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Acute inflammation is a generalized response of the body to any kind of tissue injury as a result of chemical, thermal or mechanical stimuli (Hurley, 1973), and is part of the damage-repair process of healing. The physical damage to the muscle fibers stimulates an acute-phase inflammatory response, which includes infiltration into skeletal muscle by neutrophils and macrophages. Neutrophil infiltration follows a relatively rapid time course, as neutrophils begin to accumulate in skeletal musclewithin two to four hours, reaching their peak concentration within a one day period (Pizza,2002; MacIntryre et al, 2000). This time period may vary depending on the intensity of the injury (Smith, 1990). They typically return to control levels within seven days after injury induced by lengthening contractions (Koh et al 2003, Pizza et al2002). Macrophages, on the other hand, generally appear in the injured skeletal muscle after the arrival of neutrophils at approximately 24 h following injury and remain elevatedwhile the neutrophil concentrations are diminishing (Koh et al 2003, Pizza et al 2005).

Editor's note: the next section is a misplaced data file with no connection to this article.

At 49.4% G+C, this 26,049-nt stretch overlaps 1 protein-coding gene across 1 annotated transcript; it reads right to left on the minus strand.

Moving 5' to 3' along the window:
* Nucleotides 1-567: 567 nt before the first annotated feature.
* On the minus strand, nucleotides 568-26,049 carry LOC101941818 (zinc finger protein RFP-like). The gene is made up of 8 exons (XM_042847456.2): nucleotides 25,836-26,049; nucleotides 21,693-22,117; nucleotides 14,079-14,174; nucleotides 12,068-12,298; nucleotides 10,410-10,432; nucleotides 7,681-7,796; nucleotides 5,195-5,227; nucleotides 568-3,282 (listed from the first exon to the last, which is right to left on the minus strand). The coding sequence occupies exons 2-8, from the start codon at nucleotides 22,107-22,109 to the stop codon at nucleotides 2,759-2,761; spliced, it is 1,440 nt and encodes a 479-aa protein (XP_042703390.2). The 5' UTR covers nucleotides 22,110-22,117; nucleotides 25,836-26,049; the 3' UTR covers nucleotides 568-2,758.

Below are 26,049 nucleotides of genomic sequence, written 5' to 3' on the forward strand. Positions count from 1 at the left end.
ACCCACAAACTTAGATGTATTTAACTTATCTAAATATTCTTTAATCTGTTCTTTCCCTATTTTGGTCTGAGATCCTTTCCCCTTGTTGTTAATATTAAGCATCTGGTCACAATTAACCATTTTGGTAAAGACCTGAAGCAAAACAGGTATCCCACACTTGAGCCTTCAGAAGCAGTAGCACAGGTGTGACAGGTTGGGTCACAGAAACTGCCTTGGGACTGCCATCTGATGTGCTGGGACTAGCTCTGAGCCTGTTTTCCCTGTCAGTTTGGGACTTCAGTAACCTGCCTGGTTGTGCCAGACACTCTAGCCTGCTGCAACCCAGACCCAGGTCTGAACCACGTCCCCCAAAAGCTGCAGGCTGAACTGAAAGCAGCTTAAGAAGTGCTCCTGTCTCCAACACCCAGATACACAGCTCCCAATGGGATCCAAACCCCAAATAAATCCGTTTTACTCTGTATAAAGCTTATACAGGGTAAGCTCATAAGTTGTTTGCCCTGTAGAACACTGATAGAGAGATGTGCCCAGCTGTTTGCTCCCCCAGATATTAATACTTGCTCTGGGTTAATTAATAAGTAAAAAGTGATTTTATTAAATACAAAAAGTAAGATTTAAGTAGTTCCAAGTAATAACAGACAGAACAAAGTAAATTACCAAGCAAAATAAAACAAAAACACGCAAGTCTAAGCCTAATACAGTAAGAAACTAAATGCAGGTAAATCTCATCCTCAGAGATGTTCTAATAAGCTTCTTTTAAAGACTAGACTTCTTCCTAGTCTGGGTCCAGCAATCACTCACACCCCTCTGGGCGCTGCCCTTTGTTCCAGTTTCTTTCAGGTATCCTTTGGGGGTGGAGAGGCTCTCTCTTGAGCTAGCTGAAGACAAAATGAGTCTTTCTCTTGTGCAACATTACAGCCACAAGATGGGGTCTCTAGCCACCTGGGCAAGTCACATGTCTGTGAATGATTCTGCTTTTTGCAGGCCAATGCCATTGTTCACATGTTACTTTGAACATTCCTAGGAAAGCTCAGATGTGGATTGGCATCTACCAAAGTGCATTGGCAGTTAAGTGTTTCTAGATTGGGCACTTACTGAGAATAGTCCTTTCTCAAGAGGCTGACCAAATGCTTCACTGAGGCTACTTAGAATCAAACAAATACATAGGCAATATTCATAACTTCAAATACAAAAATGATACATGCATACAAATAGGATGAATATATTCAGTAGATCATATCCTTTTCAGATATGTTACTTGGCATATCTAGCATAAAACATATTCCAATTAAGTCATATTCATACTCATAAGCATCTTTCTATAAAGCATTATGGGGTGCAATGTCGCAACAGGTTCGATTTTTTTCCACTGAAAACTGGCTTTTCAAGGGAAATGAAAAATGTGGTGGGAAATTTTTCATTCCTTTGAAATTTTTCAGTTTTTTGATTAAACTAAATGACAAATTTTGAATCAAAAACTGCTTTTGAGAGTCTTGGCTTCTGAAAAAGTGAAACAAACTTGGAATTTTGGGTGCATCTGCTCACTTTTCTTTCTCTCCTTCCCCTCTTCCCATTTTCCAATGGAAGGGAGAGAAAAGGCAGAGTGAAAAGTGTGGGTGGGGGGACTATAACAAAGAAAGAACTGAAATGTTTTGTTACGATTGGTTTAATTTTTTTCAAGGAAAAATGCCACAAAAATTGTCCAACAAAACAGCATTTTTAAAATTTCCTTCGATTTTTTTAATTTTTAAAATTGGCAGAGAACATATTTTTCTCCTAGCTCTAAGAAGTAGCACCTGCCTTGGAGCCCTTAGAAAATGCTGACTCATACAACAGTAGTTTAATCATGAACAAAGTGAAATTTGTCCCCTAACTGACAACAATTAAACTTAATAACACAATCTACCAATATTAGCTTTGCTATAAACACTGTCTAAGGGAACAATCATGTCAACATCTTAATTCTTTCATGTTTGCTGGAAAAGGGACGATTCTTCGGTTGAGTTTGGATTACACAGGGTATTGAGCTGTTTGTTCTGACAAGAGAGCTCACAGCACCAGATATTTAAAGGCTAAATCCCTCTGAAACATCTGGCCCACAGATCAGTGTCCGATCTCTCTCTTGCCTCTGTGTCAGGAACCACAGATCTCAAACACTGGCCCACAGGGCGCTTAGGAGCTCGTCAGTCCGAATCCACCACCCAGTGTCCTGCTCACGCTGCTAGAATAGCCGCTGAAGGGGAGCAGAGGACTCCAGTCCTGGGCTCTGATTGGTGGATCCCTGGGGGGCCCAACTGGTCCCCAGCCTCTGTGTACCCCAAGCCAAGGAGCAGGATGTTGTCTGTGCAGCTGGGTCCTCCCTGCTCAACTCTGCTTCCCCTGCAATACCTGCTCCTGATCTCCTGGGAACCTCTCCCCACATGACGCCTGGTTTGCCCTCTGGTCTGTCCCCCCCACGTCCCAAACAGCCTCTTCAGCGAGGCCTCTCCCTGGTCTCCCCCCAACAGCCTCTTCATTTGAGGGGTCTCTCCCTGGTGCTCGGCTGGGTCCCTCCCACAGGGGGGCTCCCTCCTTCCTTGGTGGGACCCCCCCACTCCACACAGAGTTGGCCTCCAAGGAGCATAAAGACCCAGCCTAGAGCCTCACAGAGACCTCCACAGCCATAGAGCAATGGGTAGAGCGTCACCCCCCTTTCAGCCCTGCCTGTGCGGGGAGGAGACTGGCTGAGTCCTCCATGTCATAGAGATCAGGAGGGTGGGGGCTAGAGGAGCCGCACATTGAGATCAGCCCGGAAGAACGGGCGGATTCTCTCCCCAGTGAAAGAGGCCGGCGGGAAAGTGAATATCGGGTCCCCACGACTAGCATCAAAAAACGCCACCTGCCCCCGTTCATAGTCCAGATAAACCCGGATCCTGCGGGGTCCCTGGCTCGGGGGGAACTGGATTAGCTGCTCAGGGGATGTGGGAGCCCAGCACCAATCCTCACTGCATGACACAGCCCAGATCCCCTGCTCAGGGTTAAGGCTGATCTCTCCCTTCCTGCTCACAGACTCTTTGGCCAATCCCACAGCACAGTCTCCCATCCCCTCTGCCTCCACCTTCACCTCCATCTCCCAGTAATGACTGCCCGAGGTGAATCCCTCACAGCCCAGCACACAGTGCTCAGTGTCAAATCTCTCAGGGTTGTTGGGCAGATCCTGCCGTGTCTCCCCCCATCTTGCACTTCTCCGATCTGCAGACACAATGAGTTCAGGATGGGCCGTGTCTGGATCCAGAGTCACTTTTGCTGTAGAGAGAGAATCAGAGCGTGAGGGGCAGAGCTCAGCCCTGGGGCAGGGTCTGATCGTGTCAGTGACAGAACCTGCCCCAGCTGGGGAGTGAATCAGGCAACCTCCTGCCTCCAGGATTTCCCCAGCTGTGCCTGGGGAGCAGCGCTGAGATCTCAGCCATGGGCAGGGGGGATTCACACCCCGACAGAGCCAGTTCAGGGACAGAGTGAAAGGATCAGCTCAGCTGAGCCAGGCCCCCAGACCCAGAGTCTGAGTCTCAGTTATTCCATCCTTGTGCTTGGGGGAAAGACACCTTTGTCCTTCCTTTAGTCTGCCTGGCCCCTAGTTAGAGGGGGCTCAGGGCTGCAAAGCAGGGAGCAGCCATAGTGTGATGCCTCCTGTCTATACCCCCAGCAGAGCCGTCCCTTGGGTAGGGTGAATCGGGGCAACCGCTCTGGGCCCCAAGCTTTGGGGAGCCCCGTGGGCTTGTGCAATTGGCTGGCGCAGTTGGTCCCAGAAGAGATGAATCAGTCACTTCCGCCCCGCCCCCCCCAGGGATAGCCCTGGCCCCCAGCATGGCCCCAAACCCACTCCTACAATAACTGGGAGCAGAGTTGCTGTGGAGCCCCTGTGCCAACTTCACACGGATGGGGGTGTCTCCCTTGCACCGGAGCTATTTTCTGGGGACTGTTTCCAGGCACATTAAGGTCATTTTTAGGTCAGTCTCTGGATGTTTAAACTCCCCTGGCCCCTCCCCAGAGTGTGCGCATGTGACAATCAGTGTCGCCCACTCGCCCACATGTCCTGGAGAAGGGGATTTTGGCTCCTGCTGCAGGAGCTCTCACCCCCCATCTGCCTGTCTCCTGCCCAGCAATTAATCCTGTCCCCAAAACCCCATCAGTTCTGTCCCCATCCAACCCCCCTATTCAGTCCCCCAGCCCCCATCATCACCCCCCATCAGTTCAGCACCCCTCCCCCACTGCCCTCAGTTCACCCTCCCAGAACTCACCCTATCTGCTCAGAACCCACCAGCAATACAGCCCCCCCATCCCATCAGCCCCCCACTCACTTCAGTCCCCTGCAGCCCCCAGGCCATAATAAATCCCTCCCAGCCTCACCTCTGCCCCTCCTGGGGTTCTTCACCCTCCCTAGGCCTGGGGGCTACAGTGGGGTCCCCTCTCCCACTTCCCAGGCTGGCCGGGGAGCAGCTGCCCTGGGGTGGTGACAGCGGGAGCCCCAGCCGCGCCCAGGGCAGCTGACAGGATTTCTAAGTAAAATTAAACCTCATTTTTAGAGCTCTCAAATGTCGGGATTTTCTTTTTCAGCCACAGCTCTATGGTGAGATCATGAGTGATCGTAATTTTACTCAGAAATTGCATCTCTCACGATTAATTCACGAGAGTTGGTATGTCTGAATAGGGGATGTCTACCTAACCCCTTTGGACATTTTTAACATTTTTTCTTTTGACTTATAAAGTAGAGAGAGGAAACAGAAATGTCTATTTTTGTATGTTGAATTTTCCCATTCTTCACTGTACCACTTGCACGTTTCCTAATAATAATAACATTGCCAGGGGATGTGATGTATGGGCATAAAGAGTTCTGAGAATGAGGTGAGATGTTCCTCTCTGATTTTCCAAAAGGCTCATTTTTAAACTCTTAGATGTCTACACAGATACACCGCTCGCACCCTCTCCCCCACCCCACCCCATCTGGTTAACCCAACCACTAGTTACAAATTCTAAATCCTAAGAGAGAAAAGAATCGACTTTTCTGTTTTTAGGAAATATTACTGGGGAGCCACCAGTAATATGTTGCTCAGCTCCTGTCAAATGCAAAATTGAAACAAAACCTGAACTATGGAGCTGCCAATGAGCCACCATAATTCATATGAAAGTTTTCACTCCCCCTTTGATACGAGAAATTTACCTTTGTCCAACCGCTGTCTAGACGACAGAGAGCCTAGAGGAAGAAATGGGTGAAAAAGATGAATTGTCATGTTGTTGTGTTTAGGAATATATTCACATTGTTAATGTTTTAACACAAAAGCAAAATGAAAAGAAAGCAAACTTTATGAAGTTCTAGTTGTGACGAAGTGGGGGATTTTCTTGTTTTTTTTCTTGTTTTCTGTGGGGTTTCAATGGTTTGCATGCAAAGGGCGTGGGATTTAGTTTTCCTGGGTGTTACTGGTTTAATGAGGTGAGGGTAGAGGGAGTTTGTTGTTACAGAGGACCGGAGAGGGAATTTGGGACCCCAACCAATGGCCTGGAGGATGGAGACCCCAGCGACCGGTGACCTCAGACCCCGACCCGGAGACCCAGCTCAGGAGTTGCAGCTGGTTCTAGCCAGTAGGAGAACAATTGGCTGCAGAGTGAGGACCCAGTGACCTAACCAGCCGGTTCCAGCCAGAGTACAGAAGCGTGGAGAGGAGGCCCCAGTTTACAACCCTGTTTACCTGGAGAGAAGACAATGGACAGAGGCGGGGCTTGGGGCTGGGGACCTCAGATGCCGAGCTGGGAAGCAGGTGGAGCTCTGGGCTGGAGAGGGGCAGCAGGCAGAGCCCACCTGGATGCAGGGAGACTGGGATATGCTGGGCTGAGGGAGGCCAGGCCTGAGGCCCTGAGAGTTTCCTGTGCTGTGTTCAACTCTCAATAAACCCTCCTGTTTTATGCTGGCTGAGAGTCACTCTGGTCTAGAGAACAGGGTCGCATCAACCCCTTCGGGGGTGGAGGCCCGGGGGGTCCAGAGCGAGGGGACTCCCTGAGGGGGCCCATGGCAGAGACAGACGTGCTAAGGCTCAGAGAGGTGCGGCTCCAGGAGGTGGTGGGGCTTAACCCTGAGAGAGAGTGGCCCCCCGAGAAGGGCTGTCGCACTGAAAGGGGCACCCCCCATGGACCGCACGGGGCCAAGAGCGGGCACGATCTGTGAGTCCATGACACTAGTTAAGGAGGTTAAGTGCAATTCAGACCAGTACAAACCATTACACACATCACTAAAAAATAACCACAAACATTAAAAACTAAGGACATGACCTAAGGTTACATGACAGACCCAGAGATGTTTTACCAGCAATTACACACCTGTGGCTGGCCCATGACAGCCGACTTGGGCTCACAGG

Massage therapy appears to be clinically beneficial by reducing inflammation and promoting mitochondrial biogenesis (Crane et al, 2012).
Fibroblasts are key modulators in the inflammatory responses in the connective tissues. They synthesize abundant IL-1 in contact with a relaxed three-dimensional collagen network, which up regulates the production of additional inflammatory mediators.
Massage reduces the production of NFkB, the production of inflammatory prostaglandins [PGE2] and the production of inflammatory cytokines tumour necrosis factor–a (TNF-a) and interleukin-6 (IL-6) mitigating cellular stress resulting from myofiber injury.
The therapeutic effect of massage is similar to NSAIDs and can provide equivalent benefits without the side effects of NSAIDs (Crane et al, 2012).